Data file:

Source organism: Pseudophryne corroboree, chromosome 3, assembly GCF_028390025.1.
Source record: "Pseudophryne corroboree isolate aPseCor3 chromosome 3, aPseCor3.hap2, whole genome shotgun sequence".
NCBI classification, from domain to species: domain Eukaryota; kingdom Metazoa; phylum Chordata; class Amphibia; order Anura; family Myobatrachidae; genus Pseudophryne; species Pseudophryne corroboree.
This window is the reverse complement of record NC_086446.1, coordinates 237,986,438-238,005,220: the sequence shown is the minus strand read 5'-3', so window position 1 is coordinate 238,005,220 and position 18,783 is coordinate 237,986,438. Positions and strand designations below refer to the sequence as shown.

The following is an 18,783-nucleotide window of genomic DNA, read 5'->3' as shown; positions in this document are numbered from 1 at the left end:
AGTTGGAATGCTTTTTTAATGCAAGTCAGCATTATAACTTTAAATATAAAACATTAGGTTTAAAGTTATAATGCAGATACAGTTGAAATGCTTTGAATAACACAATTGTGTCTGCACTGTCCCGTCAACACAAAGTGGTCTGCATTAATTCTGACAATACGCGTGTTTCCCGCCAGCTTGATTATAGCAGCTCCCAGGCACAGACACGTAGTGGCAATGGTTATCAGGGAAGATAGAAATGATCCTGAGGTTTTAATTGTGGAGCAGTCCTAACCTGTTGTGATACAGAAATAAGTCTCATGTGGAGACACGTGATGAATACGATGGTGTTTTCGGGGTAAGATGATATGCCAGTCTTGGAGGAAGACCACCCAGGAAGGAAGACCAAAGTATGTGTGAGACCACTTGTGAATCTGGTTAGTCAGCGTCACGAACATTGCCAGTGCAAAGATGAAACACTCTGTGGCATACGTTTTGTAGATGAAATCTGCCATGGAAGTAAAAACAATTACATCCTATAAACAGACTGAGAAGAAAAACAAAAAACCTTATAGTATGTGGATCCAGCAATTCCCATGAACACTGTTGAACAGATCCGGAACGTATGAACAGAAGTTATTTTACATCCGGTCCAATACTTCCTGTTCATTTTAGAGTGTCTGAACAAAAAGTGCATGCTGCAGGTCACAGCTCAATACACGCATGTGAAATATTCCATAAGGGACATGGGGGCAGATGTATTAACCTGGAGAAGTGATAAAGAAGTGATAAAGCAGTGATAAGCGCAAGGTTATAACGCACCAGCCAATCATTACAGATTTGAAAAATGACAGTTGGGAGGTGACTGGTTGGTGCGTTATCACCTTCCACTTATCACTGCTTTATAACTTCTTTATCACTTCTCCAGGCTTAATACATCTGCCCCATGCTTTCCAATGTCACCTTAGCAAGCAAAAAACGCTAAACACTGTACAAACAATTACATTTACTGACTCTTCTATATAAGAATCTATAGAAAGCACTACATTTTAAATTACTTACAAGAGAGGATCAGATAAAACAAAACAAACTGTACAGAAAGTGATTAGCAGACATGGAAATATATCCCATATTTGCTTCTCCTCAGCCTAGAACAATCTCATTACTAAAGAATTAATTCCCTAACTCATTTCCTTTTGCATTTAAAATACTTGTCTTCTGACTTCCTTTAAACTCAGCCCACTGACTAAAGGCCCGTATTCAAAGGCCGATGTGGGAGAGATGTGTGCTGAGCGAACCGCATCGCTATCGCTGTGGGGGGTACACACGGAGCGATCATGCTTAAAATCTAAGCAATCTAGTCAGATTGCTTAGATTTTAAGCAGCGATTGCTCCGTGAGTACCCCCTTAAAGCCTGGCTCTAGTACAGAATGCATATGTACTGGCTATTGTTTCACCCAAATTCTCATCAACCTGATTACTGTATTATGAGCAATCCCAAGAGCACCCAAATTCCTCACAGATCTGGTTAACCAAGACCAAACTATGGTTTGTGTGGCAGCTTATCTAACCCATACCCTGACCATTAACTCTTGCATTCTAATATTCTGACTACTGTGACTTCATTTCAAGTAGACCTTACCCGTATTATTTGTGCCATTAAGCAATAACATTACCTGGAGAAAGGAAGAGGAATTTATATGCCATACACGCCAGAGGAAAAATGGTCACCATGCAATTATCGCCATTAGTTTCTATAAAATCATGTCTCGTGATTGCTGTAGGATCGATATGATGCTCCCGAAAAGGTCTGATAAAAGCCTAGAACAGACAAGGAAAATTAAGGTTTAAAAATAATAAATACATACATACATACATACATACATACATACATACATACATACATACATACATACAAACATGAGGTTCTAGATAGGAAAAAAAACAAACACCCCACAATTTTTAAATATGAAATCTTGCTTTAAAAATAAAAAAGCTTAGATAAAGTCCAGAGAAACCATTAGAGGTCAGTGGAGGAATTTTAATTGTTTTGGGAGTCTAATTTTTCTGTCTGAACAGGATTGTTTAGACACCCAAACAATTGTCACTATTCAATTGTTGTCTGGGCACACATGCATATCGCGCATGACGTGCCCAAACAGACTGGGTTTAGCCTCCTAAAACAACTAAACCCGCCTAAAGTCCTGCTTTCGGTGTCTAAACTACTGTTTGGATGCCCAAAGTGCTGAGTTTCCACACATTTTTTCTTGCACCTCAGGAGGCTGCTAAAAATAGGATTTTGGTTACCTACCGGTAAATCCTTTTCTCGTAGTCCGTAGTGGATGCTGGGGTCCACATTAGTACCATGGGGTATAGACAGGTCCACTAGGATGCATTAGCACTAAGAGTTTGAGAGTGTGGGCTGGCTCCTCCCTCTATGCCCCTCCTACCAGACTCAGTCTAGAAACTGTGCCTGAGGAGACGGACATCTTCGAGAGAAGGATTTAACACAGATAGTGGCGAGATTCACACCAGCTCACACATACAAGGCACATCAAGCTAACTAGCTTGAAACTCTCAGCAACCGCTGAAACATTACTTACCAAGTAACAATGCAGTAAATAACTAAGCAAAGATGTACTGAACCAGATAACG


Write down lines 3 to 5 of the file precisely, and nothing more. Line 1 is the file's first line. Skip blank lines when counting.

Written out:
NCBI classification, from domain to species: domain Eukaryota; kingdom Metazoa; phylum Chordata; class Amphibia; order Anura; family Myobatrachidae; genus Pseudophryne; species Pseudophryne corroboree.
This window is the reverse complement of record NC_086446.1, coordinates 237,986,438-238,005,220: the sequence shown is the minus strand read 5'-3', so window position 1 is coordinate 238,005,220 and position 18,783 is coordinate 237,986,438. Positions and strand designations below refer to the sequence as shown.

The following is an 18,783-nucleotide window of genomic DNA, read 5'->3' as shown; positions in this document are numbered from 1 at the left end: